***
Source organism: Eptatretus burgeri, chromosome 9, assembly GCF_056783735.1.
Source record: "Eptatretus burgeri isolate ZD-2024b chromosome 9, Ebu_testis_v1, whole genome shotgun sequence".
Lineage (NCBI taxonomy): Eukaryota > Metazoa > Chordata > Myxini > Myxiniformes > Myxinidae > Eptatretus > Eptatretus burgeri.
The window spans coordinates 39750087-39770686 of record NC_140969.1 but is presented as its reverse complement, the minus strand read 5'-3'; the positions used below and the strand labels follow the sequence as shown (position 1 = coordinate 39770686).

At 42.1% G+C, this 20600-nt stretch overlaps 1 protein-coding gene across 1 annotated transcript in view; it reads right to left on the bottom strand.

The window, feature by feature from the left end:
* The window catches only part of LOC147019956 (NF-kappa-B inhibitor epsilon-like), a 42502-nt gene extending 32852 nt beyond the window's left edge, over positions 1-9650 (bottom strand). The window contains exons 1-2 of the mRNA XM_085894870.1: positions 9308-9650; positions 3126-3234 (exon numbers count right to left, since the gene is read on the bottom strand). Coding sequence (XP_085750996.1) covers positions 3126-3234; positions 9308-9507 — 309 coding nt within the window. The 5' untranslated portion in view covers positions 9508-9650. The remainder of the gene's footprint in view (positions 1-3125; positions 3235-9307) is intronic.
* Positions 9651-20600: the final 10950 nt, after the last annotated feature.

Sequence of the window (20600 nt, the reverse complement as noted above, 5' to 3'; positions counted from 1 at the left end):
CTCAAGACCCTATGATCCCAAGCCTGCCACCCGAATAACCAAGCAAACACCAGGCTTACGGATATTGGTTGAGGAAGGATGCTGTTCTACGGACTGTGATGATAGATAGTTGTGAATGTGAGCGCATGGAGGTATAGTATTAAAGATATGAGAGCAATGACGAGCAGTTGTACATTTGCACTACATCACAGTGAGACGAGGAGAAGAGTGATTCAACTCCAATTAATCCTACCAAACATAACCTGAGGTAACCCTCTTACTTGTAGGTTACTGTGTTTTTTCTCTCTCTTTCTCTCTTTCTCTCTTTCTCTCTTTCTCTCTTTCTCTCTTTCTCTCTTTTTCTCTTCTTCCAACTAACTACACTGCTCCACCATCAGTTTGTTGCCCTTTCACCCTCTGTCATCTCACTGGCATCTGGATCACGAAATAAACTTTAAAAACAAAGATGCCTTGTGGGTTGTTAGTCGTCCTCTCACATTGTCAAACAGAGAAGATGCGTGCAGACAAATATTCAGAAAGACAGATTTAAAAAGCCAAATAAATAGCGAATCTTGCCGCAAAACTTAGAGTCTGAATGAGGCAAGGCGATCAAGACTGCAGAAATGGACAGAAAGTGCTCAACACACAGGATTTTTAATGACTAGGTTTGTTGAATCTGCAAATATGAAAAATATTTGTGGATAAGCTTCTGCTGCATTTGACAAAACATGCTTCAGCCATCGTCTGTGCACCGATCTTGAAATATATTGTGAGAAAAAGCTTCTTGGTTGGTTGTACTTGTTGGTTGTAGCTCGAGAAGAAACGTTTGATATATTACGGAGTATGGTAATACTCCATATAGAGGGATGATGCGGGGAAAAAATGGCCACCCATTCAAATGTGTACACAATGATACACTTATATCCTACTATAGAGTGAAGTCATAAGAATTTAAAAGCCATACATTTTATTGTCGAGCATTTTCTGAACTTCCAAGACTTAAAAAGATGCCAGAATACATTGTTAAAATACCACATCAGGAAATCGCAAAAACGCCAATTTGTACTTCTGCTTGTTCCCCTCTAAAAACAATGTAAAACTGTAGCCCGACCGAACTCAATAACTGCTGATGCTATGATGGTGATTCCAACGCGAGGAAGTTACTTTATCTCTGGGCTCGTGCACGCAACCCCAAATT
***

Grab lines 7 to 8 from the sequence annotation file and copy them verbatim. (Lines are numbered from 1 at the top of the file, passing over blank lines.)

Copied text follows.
* The window catches only part of LOC147019956 (NF-kappa-B inhibitor epsilon-like), a 42502-nt gene extending 32852 nt beyond the window's left edge, over positions 1-9650 (bottom strand). The window contains exons 1-2 of the mRNA XM_085894870.1: positions 9308-9650; positions 3126-3234 (exon numbers count right to left, since the gene is read on the bottom strand). Coding sequence (XP_085750996.1) covers positions 3126-3234; positions 9308-9507 — 309 coding nt within the window. The 5' untranslated portion in view covers positions 9508-9650. The remainder of the gene's footprint in view (positions 1-3125; positions 3235-9307) is intronic.
* Positions 9651-20600: the final 10950 nt, after the last annotated feature.